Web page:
Lowlight: Radio Free Asia blogger Truong Duy Nhat, known for his critical exposés on the Communist Party, went missing in Thailand in January 2019 amid widespread speculation he was abducted by Vietnamese agents. He re-emerged in March in Hanoi’s T-16 prison, where he was being held without charge, according to news reports.Blogger Truong Duy Nhat stands trial in Da Nang, Vietnam, on March 4, 2014. In January 2019, he disappeared in Thailand, and in March was reported to be detained in Hanoi’s T-16 detention center. (Vietnam News Agency via AFP)
Leadership: Supreme Leader Ayatollah Ali Khamenei, in power since 1989. President Hassan Rouhani, in office since 2013.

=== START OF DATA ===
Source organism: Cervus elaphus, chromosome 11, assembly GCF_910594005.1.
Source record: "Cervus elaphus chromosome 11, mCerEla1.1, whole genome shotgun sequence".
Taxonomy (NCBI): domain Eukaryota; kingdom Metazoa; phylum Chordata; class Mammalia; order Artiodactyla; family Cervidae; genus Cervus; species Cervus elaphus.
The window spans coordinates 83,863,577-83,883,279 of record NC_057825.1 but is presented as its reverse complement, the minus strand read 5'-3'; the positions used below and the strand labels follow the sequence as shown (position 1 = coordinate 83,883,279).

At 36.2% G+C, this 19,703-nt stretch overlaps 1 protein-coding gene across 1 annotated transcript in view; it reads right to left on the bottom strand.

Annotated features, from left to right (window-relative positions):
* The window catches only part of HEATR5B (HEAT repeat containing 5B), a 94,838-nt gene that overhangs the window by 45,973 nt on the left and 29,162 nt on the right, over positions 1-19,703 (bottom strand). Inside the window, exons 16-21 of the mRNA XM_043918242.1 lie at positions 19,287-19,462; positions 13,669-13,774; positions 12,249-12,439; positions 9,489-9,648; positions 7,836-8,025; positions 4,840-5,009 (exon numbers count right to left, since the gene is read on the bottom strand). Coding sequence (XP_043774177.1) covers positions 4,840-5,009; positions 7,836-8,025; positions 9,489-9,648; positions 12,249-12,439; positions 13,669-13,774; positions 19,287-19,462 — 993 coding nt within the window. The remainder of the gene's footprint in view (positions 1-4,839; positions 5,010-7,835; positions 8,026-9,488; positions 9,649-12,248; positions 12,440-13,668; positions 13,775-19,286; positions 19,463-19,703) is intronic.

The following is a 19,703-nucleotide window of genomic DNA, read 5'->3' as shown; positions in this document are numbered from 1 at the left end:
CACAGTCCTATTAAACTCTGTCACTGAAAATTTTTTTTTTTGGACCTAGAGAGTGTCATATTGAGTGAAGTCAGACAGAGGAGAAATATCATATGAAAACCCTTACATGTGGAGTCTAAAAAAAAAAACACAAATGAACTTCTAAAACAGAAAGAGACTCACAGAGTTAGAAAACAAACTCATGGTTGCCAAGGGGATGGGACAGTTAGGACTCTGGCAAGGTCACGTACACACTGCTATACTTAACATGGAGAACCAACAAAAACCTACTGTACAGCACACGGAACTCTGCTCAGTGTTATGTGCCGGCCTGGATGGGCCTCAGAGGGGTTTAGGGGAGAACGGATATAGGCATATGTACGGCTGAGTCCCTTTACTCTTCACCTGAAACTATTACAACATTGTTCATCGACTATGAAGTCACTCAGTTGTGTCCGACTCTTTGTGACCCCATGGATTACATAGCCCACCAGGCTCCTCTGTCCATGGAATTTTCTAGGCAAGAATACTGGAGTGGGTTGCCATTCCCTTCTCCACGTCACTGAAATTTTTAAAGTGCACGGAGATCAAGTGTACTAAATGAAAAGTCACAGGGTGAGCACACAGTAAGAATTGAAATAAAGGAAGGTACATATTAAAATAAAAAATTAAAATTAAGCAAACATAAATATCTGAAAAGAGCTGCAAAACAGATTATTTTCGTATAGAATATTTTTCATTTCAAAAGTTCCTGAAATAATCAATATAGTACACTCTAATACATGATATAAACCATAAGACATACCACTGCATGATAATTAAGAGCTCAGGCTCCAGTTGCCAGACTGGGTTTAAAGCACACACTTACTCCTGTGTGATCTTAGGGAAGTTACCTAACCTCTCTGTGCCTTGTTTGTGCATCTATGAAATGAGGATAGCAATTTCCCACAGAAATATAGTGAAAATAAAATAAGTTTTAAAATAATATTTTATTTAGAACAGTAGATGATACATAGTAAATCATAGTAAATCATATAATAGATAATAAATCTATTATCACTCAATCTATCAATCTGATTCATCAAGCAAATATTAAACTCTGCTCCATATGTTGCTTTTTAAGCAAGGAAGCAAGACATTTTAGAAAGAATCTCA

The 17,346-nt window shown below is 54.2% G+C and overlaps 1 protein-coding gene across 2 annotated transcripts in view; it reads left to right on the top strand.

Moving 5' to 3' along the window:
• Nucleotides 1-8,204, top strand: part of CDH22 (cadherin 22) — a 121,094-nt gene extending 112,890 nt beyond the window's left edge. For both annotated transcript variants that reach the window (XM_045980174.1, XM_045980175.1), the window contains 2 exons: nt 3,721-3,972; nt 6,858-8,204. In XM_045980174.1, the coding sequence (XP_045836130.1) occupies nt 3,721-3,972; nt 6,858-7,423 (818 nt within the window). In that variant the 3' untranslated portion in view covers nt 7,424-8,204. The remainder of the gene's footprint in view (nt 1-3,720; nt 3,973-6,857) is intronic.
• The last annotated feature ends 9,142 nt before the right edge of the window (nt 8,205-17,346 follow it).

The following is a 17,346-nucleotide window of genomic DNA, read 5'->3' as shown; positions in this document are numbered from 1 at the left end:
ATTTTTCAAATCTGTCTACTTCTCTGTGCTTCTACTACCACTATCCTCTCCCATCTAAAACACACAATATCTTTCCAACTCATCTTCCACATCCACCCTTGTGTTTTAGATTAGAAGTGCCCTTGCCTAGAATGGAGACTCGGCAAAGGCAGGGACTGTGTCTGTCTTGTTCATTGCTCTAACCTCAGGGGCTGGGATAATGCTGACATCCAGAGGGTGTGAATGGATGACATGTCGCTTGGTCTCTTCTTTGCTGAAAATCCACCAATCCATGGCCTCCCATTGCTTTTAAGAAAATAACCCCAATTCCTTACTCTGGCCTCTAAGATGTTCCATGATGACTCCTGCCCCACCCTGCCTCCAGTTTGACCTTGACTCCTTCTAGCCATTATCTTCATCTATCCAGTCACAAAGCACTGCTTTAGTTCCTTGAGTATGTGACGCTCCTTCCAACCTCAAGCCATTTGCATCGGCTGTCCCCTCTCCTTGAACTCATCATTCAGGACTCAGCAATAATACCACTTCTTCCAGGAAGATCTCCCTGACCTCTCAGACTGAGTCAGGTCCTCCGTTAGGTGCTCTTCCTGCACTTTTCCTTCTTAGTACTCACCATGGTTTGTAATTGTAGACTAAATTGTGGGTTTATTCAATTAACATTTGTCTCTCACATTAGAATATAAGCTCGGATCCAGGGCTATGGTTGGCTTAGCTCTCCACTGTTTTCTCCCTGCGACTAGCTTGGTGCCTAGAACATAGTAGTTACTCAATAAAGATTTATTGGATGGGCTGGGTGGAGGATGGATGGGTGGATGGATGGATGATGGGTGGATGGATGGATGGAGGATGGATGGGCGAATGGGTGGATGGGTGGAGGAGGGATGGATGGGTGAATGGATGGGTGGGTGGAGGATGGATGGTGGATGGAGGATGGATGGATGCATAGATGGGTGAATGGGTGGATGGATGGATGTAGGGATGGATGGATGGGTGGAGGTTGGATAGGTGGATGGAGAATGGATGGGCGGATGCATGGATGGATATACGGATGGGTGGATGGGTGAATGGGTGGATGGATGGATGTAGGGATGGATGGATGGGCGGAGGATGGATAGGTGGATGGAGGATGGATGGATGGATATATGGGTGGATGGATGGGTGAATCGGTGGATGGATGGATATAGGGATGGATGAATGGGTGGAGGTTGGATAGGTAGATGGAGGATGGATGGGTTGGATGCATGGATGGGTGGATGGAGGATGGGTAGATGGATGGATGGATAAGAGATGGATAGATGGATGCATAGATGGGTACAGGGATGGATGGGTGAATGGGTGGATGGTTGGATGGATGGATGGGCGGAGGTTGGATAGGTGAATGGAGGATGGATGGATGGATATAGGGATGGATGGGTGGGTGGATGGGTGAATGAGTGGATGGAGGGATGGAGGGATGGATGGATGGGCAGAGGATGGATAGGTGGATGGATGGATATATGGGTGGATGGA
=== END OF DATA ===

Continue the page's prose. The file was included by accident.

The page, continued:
How censorship works: Iran’s government jails journalists, blocks websites, and maintains a climate of fear with harassment and surveillance, including of journalists’ families. Domestic media must adhere to tight government controls. All journalists working in Iran must receive official accreditation; those permissions are regularly suspended or revoked. Foreign bureaus are permitted but work under intense scrutiny; correspondents from international outlets have had their permission to work suspended for periods of time, and in some cases permanently. Authorities arrest and impose harsh prison sentences on journalists who cover topics deemed sensitive, including local corruption and protests. The government suppresses online expression by spying on domestic and international journalists, jamming satellite television broadcasts, and blocking millions ofwebsites and key social media platforms, according to the Center for Human Rights in Iran and U.S. Congress-funded Radio Farda. When nationwide anti-government protests took place in late 2017 and early 2018, authorities throttled and shut down the internet and mobile networks, according to Newsweek. They banned circumvention tools and used hacking and trolling campaigns targeted at domestic and international reporters, Radio Farda reported. The National Cyberspace Council has banned Twitter, Facebook, and YouTube–and the messaging apps Telegram and WhatsApp–but these are accessible via VPNs, according to Bloomberg.